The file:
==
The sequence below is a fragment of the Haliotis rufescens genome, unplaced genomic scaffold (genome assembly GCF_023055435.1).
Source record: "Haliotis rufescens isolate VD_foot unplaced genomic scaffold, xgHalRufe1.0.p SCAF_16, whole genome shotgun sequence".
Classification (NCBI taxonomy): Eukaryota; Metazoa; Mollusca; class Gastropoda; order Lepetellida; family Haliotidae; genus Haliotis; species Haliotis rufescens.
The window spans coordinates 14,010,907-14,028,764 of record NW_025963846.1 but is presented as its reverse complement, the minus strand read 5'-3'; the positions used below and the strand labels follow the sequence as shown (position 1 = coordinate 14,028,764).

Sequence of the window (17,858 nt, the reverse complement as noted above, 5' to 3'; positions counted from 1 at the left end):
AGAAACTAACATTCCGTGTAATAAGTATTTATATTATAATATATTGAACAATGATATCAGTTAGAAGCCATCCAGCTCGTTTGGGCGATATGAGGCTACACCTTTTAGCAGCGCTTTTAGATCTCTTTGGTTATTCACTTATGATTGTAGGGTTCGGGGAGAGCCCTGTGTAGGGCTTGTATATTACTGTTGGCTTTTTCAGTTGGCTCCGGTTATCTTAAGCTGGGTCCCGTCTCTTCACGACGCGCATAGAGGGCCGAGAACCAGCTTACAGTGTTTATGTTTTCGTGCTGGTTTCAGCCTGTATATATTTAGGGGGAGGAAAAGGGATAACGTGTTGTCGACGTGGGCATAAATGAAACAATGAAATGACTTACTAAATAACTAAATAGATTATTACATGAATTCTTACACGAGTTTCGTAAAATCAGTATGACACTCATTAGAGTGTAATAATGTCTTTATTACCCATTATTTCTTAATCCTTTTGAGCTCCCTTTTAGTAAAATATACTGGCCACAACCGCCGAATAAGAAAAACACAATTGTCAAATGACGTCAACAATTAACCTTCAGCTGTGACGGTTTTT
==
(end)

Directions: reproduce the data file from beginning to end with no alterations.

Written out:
The sequence below is a fragment of the Haliotis rufescens genome, unplaced genomic scaffold (genome assembly GCF_023055435.1).
Source record: "Haliotis rufescens isolate VD_foot unplaced genomic scaffold, xgHalRufe1.0.p SCAF_16, whole genome shotgun sequence".
Classification (NCBI taxonomy): Eukaryota; Metazoa; Mollusca; class Gastropoda; order Lepetellida; family Haliotidae; genus Haliotis; species Haliotis rufescens.
The window spans coordinates 14,010,907-14,028,764 of record NW_025963846.1 but is presented as its reverse complement, the minus strand read 5'-3'; the positions used below and the strand labels follow the sequence as shown (position 1 = coordinate 14,028,764).

Sequence of the window (17,858 nt, the reverse complement as noted above, 5' to 3'; positions counted from 1 at the left end):
AGAAACTAACATTCCGTGTAATAAGTATTTATATTATAATATATTGAACAATGATATCAGTTAGAAGCCATCCAGCTCGTTTGGGCGATATGAGGCTACACCTTTTAGCAGCGCTTTTAGATCTCTTTGGTTATTCACTTATGATTGTAGGGTTCGGGGAGAGCCCTGTGTAGGGCTTGTATATTACTGTTGGCTTTTTCAGTTGGCTCCGGTTATCTTAAGCTGGGTCCCGTCTCTTCACGACGCGCATAGAGGGCCGAGAACCAGCTTACAGTGTTTATGTTTTCGTGCTGGTTTCAGCCTGTATATATTTAGGGGGAGGAAAAGGGATAACGTGTTGTCGACGTGGGCATAAATGAAACAATGAAATGACTTACTAAATAACTAAATAGATTATTACATGAATTCTTACACGAGTTTCGTAAAATCAGTATGACACTCATTAGAGTGTAATAATGTCTTTATTACCCATTATTTCTTAATCCTTTTGAGCTCCCTTTTAGTAAAATATACTGGCCACAACCGCCGAATAAGAAAAACACAATTGTCAAATGACGTCAACAATTAACCTTCAGCTGTGACGGTTTTT